The UAE has a liberal trade regime with tariffs based on the GCC tariff structure. Customs procedures are simple and largely computerized to facilitate trade, which in the case of several emirates includes a large re-export industry. It takes just six documents, three signatures and 18 days to move imported goods from the UAE ports to a warehouse. The cost of obtaining a licence is also the lowest in the world. An importer/exporter obtains a licence from the economic department of the relevant emirate.

Prohibitions and Restrictions

The GCC Common Customs Law distinguishes absolute import prohibitions from restricted imports. In the UAE, absolute import prohibitions are maintained for various reasons, including international conventions, environmental protection, health and safety, and religious and moral considerations.

They cover all kind of drugs; asbestos; used pneumatic tyres; industrial waste; forged and duplicate currency; Houbara falcons; ivory and rhinoceros horn; live camels; any printed material that does not adhere to religion or morals or that is aimed at causing corruption and disorder; or materials prohibited under any law in force in the country. All imports from Israel are prohibited.

The UAE maintains export controls on certain products for safety, security and environmental reasons, and to ensure compliance with international obligations under treaties and conventions (Basel Convention, CITES, Convention on Chemical Weapons, NPT) to which it is a signatory. Each emirate is responsible for its own export promotional activities, which are coordinated by the relevant departments of economy or tourism.

Customs Procedures

Each emirate has its own customs authority but customs procedures are the same throughout the UAE, and customs requirements are kept to a minimum so as not to impair the country’s active transshipment and re-export business. Since the establishment of the GCC customs union in January 2003, items imported into the UAE (or any other GCC State), and destined for another GCC market, are subject to customs duty only at the first point of entry into the GCC.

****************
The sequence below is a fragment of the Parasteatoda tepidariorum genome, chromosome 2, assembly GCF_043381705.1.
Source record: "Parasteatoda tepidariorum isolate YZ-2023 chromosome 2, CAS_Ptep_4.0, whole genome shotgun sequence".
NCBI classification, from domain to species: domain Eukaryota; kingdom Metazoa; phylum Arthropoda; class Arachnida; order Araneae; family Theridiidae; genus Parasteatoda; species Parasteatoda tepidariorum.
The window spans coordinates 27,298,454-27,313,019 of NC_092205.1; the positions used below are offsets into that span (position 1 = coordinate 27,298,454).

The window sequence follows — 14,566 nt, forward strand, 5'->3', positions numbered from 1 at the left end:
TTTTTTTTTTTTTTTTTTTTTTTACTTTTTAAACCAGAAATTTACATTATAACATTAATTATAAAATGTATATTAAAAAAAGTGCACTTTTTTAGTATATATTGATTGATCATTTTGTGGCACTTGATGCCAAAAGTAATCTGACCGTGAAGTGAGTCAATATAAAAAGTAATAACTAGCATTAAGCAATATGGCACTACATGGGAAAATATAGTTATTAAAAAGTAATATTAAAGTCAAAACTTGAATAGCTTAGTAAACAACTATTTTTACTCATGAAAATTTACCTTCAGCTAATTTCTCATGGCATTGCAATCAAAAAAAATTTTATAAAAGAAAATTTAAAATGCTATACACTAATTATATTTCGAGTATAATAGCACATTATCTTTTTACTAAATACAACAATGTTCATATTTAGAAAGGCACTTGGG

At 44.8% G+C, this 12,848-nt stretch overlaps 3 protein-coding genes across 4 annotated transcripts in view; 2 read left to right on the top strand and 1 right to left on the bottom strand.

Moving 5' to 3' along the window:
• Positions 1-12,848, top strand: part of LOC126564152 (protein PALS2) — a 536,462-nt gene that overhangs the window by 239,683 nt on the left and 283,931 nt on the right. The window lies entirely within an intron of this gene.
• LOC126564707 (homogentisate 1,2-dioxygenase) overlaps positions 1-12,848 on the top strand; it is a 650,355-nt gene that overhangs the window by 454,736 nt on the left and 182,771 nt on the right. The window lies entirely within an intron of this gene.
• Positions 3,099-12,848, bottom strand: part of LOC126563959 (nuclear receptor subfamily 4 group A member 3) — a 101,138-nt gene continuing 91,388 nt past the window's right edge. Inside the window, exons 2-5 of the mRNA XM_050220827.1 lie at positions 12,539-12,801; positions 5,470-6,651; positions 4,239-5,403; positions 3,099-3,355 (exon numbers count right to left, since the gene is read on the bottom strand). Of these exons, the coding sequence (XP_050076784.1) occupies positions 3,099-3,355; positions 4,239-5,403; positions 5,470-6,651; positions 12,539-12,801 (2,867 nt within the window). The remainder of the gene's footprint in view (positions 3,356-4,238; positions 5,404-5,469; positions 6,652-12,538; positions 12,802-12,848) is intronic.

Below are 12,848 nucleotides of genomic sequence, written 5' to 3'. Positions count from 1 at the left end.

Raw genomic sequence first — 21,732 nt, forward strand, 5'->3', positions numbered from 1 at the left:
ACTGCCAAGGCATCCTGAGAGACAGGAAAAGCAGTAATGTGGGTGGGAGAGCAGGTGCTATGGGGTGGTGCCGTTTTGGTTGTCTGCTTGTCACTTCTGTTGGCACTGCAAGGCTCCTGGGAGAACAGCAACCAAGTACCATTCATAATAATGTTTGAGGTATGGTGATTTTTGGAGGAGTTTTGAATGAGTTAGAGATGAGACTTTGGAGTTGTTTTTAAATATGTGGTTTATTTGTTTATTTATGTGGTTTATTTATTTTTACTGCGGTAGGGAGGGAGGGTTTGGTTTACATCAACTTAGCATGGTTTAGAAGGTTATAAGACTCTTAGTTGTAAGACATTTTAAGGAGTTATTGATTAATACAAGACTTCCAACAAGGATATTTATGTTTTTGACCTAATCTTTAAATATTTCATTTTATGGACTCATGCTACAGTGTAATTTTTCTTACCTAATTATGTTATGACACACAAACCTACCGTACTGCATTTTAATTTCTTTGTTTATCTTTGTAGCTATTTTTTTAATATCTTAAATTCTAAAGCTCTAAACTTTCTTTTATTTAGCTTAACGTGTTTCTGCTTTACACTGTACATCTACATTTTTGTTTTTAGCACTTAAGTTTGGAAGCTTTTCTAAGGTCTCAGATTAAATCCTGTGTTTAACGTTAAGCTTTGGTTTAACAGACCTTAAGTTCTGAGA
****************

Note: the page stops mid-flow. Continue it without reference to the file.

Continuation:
Customs Duty

Under the terms of an agreement on customs tariffs with GCC countries, all emirates levy a minimum customs duty of 10 per cent on luxury goods and 4 per cent on the c.i.f. value of all other goods imported, excluding certain items such as alcohol and cigarettes. In practice, exemptions are made for a wide range of goods. In cases where customs duties are charged, it is generally restricted to 1 per cent.

Certificate of Origin

A certificate of origin is required to clear imports to the UAE. Full information regarding UAE certificates of origin (including fees) can be downloaded from the Ministry of Economy website.

Resolving Disputes

Arbitration is currently governed by the UAE Civil Procedure Code, Federal Law 11 of 1992. Two arbitration services are available in the country and both have strong connections to the Chambers of Commerce in their respective emirates:

Abu Dhabi Commercial Conciliation & Arbitration Centre (ADCCAC) offers legal consultation and settles local and international trade disputes. The centre provides lists of arbitrators, conciliators, experts and certified translators. For further information please contact:

Abu Dhabi Commercial Conciliation and Arbitration Centre, Abu Dhabi, United Arab Emirates.

website  : www.abudhabichamber.ae

Email      : 

P.O. Box : 662

Tel         : +9712317599

Fax         : +9712311410

Dubai International Arbitration Centre (DIAC) is an autonomous, non-profit institution that offers a high calibre of arbitration services and facilities on an international scale. For further information please visit www.diac.ae.

Intellectual Property Rights

Recognition of the close link between protection of intellectual property rights and foreign investment has acted as an incentive for vigorous action against intellectual property violations in the emirates. The UAE has three intellectual property laws, which provide for registration procedures, enforcement procedures and penalties. At present there is no unified federal customs authority and each emirate’s customs authority is responsible for enforcement.

Registering a Trademark

All application forms and further information regarding trademark protection can be downloaded from the Ministry of Economy website, which also provides instructions for submitting applications for trademark registration.